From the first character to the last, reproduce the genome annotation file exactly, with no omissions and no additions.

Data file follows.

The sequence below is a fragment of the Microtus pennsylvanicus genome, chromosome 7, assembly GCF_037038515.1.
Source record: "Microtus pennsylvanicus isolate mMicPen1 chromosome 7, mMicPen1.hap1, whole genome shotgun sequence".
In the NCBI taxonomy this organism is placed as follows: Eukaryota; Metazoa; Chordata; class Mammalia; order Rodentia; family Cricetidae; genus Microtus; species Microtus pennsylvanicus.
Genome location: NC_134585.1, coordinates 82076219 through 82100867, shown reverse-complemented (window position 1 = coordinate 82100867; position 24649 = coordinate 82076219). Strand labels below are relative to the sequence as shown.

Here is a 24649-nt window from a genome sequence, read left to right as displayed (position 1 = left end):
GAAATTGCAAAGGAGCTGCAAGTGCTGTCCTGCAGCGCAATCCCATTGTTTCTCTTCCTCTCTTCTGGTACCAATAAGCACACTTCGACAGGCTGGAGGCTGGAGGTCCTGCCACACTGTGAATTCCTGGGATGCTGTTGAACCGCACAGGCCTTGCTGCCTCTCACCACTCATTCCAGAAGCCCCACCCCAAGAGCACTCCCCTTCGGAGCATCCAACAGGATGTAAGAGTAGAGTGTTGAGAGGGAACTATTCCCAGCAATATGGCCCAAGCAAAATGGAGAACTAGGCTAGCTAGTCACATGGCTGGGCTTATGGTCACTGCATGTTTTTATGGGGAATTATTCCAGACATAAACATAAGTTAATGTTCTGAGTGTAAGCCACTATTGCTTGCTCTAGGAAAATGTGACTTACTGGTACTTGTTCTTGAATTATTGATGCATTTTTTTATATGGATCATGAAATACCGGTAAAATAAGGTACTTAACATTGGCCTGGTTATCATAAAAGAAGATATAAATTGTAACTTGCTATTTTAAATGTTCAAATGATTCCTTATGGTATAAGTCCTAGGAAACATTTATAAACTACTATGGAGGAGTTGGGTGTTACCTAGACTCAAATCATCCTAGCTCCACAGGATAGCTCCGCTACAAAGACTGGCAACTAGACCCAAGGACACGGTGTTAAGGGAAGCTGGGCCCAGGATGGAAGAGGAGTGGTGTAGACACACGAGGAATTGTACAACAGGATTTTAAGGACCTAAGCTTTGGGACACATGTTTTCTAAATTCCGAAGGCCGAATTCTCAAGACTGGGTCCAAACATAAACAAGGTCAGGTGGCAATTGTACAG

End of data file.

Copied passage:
The sequence below is a fragment of the Microtus pennsylvanicus genome, chromosome 7, assembly GCF_037038515.1.
Source record: "Microtus pennsylvanicus isolate mMicPen1 chromosome 7, mMicPen1.hap1, whole genome shotgun sequence".
In the NCBI taxonomy this organism is placed as follows: Eukaryota; Metazoa; Chordata; class Mammalia; order Rodentia; family Cricetidae; genus Microtus; species Microtus pennsylvanicus.
Genome location: NC_134585.1, coordinates 82076219 through 82100867, shown reverse-complemented (window position 1 = coordinate 82100867; position 24649 = coordinate 82076219). Strand labels below are relative to the sequence as shown.

Here is a 24649-nt window from a genome sequence, read left to right as displayed (position 1 = left end):
GAAATTGCAAAGGAGCTGCAAGTGCTGTCCTGCAGCGCAATCCCATTGTTTCTCTTCCTCTCTTCTGGTACCAATAAGCACACTTCGACAGGCTGGAGGCTGGAGGTCCTGCCACACTGTGAATTCCTGGGATGCTGTTGAACCGCACAGGCCTTGCTGCCTCTCACCACTCATTCCAGAAGCCCCACCCCAAGAGCACTCCCCTTCGGAGCATCCAACAGGATGTAAGAGTAGAGTGTTGAGAGGGAACTATTCCCAGCAATATGGCCCAAGCAAAATGGAGAACTAGGCTAGCTAGTCACATGGCTGGGCTTATGGTCACTGCATGTTTTTATGGGGAATTATTCCAGACATAAACATAAGTTAATGTTCTGAGTGTAAGCCACTATTGCTTGCTCTAGGAAAATGTGACTTACTGGTACTTGTTCTTGAATTATTGATGCATTTTTTTATATGGATCATGAAATACCGGTAAAATAAGGTACTTAACATTGGCCTGGTTATCATAAAAGAAGATATAAATTGTAACTTGCTATTTTAAATGTTCAAATGATTCCTTATGGTATAAGTCCTAGGAAACATTTATAAACTACTATGGAGGAGTTGGGTGTTACCTAGACTCAAATCATCCTAGCTCCACAGGATAGCTCCGCTACAAAGACTGGCAACTAGACCCAAGGACACGGTGTTAAGGGAAGCTGGGCCCAGGATGGAAGAGGAGTGGTGTAGACACACGAGGAATTGTACAACAGGATTTTAAGGACCTAAGCTTTGGGACACATGTTTTCTAAATTCCGAAGGCCGAATTCTCAAGACTGGGTCCAAACATAAACAAGGTCAGGTGGCAATTGTACAG